CASE NO. 4243
Heard in Montreal, October 8, 2013
CANPAR TRANSPORT L. P.
UNITED STEELWORKERS – TC LOCAL 1976
The dismissal of Canpar Belleville employee Mr. Mark Cleary.
JOINT STATEMENT OF ISSUE:
On April 02, 2013 Mr. Cleary was given a Notice of interview from the Company to appear at an Interview April 04, 2013 on the matter of a "backing accident". On April 04, 2013 the above mentioned Interview took place. After the completion of their Investigation on the aforementioned matter, on April 08, 2013 by way of letter the Company terminated Mr. Cleary's employment.
The Union grieved the dismissal of Mr. Cleary April 23, 2013 at Step 2 of the grievance procedure as per the Collective Agreement. The Union requested the termination of Mr. Cleary's employment at Canpar be rescinded and that he be immediately reinstated with full compensation, including lost wages/benefits and seniority. On June 20, 2013 the Company denied the Union's request.
FOR THE UNION: FOR THE COMPANY:
(SGD.) D. Neale (SGD.) M. O’Neill
There appeared on behalf of the Company:
M. J. O’Neill – VP of Operations, Toronto
J. Pepper – Supervisor, Belleville
There appeared on behalf of the Union:
D. Neale – VP, Hamilton
N. Lapointe – Recording Secretary, Valleyfield
M. Cleary – Grievor, Belleville
AWARD OF THE ARBITRATOR
This grievance concerns Mr. Cleary’s termination on April 8, 2013. Mr. Cleary was a driver representative with the Company. He was hired in January 1997. As a result of an accident that occurred on April 1, 2013, assessed at 15 demerit points, in conjunction with the 55 demerit points on Mr. Cleary’s record at the time, the Company terminated Mr. Cleary.
The facts are not in dispute. Prior to the commencement of his shift on April 1, 2013, Mr. Cleary phoned his immediate supervisor, Mr. Pepper, to let him know that he was feeling unwell and that he would not be in that day. At the time of the call, Mr. Pepper was on the way to work. He told Mr. Cleary that he would see what the volume of freight to be delivered was when he got into work to see if he could give Mr. Cleary the day off. As it turned out the freight volume proved to be heavy that day. Mr. Pepper told Mr. Cleary that he could not take the day off. Mr. Cleary reported to work. Upon arrival, Mr. Pepper thanked him for coming in sick. As Mr. Cleary struggled to unload the freight from the trailer shortly after his arrival, Mr. Pepper took him off that duty using words to the effect of “you looked like you were dying in there.”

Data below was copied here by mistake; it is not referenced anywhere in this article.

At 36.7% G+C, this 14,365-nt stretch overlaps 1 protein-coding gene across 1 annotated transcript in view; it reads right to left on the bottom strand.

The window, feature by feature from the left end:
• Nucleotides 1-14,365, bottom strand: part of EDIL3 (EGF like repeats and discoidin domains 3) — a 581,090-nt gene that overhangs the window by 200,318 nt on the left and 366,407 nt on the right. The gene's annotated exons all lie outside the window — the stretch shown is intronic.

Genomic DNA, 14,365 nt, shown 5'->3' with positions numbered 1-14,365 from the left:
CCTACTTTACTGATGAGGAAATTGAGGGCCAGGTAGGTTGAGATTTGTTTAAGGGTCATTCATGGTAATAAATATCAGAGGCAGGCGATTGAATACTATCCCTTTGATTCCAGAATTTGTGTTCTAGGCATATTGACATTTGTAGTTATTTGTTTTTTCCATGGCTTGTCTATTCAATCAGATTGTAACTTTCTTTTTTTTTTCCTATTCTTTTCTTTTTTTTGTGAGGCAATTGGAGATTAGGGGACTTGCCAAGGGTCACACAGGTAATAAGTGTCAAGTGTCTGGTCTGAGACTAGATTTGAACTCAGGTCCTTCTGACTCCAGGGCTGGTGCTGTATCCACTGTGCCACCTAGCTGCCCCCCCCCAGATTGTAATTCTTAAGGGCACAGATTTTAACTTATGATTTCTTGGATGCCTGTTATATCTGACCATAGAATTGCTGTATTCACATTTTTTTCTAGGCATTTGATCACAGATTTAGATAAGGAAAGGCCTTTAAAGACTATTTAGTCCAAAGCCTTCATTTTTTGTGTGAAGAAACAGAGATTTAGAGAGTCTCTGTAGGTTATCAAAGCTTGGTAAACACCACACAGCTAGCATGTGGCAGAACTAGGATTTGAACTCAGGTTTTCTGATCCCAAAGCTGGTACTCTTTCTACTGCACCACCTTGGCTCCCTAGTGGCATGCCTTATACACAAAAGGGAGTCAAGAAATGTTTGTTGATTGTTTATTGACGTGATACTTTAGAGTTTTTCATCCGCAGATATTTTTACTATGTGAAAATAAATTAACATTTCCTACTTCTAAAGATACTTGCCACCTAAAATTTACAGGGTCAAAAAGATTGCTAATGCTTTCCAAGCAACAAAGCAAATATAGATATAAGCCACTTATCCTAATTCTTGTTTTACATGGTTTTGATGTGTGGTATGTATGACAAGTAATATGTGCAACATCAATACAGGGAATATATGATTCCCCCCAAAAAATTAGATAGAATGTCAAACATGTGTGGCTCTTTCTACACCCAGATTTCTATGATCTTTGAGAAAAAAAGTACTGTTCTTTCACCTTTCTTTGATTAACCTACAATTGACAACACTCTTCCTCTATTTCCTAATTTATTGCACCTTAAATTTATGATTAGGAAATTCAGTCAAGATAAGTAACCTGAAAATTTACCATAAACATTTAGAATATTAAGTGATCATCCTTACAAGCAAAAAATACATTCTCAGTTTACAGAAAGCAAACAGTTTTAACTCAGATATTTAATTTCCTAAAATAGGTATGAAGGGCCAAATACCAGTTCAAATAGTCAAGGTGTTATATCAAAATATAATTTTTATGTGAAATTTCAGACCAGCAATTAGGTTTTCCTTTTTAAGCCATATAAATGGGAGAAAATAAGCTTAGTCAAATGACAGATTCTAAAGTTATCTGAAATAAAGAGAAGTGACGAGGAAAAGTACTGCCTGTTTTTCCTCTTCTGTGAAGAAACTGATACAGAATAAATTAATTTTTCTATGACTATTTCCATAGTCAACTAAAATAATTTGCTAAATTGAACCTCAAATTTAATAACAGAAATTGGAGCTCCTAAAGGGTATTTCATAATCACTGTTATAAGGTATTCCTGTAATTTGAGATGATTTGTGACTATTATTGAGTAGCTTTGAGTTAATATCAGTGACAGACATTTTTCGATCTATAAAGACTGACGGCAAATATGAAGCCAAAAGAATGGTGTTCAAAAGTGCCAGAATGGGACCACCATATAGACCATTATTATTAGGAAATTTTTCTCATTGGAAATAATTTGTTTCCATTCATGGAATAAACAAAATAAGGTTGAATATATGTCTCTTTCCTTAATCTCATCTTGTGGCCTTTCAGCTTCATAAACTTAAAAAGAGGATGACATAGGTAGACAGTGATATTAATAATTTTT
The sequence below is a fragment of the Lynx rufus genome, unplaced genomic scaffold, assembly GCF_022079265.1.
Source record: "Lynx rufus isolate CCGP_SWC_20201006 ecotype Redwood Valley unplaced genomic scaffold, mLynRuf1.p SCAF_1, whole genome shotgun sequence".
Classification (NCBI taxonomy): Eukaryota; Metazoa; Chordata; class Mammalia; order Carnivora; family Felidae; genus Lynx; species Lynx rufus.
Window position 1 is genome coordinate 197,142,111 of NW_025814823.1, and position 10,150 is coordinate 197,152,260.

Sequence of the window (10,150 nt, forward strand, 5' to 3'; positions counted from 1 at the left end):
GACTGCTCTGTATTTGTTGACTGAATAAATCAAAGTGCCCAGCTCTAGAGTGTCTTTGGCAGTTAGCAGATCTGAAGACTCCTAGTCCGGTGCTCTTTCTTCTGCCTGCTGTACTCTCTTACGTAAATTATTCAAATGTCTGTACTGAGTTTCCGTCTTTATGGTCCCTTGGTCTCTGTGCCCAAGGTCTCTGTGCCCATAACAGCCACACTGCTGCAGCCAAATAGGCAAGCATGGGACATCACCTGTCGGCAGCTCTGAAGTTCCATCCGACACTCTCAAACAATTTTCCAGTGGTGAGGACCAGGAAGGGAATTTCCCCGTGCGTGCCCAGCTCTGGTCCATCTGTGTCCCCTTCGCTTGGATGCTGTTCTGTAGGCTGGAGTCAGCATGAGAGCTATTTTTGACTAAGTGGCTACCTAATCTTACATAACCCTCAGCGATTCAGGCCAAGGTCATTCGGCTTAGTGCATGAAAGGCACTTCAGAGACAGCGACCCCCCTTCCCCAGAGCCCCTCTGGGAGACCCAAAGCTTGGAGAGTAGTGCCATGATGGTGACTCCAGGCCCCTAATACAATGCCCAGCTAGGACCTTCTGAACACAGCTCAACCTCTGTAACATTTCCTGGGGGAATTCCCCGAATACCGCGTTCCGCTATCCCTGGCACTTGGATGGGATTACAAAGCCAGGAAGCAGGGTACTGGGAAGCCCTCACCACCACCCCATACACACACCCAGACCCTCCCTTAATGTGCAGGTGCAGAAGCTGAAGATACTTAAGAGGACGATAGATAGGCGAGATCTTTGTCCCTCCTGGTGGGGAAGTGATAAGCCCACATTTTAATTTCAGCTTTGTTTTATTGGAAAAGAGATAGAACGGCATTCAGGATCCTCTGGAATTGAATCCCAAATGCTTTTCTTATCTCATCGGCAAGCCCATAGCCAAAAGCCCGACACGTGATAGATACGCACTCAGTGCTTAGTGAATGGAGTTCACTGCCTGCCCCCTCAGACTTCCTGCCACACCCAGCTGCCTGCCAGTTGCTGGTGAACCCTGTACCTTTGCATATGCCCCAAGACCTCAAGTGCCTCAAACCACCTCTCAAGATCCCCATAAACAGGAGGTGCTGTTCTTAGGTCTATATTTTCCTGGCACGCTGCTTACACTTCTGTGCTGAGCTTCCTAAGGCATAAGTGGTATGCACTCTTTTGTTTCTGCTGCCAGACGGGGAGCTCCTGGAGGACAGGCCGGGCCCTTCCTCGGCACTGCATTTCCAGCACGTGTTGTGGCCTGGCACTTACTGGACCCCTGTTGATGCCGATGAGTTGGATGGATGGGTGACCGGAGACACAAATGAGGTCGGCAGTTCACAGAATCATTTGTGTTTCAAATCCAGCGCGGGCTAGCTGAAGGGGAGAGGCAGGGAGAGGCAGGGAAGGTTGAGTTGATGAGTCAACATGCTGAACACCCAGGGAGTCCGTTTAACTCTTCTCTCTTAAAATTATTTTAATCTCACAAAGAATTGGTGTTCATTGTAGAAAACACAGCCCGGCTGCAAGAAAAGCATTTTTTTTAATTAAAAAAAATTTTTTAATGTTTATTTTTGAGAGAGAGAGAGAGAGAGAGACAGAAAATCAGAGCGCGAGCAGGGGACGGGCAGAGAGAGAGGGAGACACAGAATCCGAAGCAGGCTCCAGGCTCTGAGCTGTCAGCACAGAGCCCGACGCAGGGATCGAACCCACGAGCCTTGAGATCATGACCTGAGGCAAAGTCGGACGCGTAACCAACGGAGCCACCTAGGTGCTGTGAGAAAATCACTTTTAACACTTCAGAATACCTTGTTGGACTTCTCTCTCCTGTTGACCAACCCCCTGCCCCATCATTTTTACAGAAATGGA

Mr. Cleary continued with his duties. At approximately 10:00 am Mr. Cleary arrived at the consignee’s address on the rural route assigned to him. Mr. Cleary did not park his vehicle on the road, put the flashers on, and carry the package to the door as was expected of him. Instead, he backed into the driveway, which was a long one, and in doing so misjudged the angle needed to clear one of the two brick posts on either side of the driveway. The impact caused mortar damage to one of the posts. Mr. Cleary immediately reported the accident to Mr. Pepper and filled in an accident report at the end of the day.
Mr. Cleary’s disciplinary record is not insignificant. As of August 22, 2012, Mr. Cleary had accumulated 55 demerit points. On October 23, 2012, Mr. Cleary missed a pick-up and was given a 2-day suspension in lieu of demerits or termination given his previous service occurrence issues. On November 27, 2012, Mr. Cleary received a 5-day suspension in lieu of demerits or termination for delivering a package without a signature. On January 3, 2013, Mr. Cleary missed another pick-up and was terminated. On February 2, 2013, by agreement between the parties, Mr. Cleary was reinstated to his position on a last chance agreement.
I am not unsympathetic to the Company’s position. However, there are mitigating circumstances, which are significant in this case. Mr. Cleary was a long-term employee. More significantly, he was sick on the day in question. Nevertheless he came into work in the circumstances described above. Mr. Cleary did not park his vehicle and proceed to walk up the drive way as he should have. Nevertheless, the preventable minor accident caused by Mr. Cleary’s miscalculation of the degree of angle required to clear the two brick posts is worthy of some discipline. In all the circumstances, however, including the fact at no time over the 15 years Mr. Cleary has worked for the company, has he been given demerit points for an accident, lead me to conclude that this is an appropriate case for reinstatement, albeit without compensation.
The grievance is therefore allowed in part. Mr. Cleary is to be reinstated to his employment forthwith, without loss of seniority but without compensation for any wages or benefits lost.
October 14, 2013 _______